|Author (Person)||Barrinha, André|
|Series Title||Mediterranean Politics|
|Series Details||Vol.19, No.2, July 2014, p165-182|
|Publication Date||July 2014|
|Content Type||Journal | Series | Blog|
According to the Copenhagen School's Regional Security Complex Theory (RSCT), Turkey is an insulator state as it sits at the intersection of different security complexes without truly being part of any of them. This understanding of Turkey's position in the international security realm has offered a welcome contribution to the eternal debate about the country's security alignment between East and West. Turkey has, in recent years, become more active on the international stage, diversifying its relations and taking a more assertive stance regarding international security issues. This shift in its foreign and security policy is related to the country's ambition to become a great power in the near future. However, according to RSCT, it is quite improbable for there to be an insulator state that is also a great power. This article elaborates on the tension between this theory and Turkey's ambitions in an attempt to understand whether and how RSCT remains a useful theoretical framework for the understanding of Turkey's foreign and security relations.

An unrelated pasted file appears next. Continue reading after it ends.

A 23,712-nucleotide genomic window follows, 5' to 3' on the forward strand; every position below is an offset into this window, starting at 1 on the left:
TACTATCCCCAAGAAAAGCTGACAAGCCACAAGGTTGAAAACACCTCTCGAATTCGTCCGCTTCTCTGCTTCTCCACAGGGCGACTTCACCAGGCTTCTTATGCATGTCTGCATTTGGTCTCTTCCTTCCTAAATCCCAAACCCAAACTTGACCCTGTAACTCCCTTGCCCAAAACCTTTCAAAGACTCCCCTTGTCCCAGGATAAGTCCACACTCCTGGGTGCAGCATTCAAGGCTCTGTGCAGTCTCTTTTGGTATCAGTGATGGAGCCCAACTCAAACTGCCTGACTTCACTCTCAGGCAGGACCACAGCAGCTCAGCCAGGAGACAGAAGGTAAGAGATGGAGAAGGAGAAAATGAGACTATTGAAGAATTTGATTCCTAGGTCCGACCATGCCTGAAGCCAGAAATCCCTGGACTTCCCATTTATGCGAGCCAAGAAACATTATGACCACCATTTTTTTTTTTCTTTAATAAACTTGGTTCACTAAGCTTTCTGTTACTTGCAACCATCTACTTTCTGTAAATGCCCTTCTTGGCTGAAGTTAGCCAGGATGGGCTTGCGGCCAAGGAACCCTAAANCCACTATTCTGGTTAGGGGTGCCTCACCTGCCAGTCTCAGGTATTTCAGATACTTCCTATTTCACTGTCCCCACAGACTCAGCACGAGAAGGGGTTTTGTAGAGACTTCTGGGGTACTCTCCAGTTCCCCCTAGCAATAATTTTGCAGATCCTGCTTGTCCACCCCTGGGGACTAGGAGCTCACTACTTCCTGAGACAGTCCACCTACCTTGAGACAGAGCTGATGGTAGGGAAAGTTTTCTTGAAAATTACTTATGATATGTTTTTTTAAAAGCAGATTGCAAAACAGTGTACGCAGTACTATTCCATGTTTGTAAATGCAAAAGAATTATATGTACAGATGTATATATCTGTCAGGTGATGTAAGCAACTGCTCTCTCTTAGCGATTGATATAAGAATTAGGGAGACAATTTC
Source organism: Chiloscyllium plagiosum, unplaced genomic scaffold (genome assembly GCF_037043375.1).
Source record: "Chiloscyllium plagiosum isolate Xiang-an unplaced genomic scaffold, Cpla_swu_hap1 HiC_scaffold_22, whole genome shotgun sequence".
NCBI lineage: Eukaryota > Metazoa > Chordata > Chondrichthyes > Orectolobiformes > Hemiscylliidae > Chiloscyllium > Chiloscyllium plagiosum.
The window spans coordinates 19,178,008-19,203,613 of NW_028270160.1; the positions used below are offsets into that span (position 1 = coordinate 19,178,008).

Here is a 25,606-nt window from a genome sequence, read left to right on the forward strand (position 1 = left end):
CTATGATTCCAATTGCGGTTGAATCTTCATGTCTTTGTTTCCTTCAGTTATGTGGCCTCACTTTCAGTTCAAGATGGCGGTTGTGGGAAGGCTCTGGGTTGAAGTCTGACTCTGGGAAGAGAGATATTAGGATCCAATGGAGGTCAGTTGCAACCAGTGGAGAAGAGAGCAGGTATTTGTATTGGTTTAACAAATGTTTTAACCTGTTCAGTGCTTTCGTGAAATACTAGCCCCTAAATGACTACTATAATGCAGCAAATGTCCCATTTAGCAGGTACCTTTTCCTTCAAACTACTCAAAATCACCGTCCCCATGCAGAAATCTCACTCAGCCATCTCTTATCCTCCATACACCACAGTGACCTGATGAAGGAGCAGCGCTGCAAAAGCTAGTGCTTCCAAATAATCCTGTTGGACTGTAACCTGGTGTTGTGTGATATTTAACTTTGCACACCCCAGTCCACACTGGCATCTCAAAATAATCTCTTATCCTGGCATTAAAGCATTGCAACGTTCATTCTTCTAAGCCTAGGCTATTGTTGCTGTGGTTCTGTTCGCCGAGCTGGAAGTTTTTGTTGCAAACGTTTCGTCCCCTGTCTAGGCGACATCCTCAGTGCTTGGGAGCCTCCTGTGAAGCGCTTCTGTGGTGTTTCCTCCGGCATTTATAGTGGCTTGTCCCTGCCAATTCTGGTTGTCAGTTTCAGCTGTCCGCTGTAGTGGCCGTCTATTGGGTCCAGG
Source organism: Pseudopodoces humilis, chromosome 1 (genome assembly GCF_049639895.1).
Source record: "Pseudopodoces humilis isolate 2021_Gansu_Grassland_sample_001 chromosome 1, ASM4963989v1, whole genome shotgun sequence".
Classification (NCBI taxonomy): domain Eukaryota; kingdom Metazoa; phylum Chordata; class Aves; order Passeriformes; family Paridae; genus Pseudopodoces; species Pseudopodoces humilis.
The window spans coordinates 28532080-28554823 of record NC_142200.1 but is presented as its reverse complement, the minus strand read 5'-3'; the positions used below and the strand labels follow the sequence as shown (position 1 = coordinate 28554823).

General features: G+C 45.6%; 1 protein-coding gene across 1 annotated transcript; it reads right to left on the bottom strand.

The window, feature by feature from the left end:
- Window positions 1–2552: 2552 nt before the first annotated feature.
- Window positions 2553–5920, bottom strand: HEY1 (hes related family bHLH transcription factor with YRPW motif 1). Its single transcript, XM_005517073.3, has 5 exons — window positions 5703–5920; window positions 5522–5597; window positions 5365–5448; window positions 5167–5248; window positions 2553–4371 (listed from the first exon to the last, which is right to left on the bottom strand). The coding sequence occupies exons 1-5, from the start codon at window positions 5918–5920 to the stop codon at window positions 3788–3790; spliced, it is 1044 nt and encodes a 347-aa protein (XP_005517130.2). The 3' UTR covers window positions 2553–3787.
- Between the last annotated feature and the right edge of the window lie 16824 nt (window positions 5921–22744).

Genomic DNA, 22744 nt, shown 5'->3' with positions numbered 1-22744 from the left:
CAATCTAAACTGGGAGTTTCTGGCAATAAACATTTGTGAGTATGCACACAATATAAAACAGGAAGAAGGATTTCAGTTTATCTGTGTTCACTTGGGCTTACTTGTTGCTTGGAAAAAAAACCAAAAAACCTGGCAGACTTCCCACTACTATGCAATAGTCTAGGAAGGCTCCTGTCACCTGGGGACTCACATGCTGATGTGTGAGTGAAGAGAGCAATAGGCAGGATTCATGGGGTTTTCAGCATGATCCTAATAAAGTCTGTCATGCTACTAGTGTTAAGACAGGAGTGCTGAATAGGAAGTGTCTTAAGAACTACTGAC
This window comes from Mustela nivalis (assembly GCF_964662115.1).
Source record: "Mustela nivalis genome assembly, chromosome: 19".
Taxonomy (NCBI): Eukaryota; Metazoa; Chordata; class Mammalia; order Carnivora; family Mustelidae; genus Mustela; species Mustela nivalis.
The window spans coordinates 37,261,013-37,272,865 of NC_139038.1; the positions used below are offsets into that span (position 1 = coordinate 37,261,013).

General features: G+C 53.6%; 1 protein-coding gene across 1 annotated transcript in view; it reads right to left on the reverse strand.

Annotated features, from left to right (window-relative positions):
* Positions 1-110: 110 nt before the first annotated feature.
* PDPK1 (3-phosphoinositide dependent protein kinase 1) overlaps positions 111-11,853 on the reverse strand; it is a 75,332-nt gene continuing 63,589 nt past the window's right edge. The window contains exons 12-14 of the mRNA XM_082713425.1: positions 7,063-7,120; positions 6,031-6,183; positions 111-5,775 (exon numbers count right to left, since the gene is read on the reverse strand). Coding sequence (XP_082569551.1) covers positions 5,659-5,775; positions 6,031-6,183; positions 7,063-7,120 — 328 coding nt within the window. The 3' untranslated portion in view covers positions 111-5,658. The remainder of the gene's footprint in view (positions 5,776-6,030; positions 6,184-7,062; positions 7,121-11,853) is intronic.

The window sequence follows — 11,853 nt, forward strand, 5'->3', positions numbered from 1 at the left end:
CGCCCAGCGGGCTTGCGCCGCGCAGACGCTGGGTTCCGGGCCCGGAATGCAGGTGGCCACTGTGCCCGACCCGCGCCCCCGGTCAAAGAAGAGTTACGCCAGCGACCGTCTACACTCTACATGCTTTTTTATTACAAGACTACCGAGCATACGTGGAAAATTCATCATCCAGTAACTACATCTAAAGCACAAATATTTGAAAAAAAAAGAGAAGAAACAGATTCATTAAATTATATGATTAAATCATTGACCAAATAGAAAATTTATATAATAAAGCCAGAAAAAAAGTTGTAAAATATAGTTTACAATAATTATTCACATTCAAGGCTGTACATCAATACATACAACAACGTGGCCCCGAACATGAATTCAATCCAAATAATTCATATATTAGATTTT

|Subject Categories||Security and Defence|
|Countries / Regions||Turkey|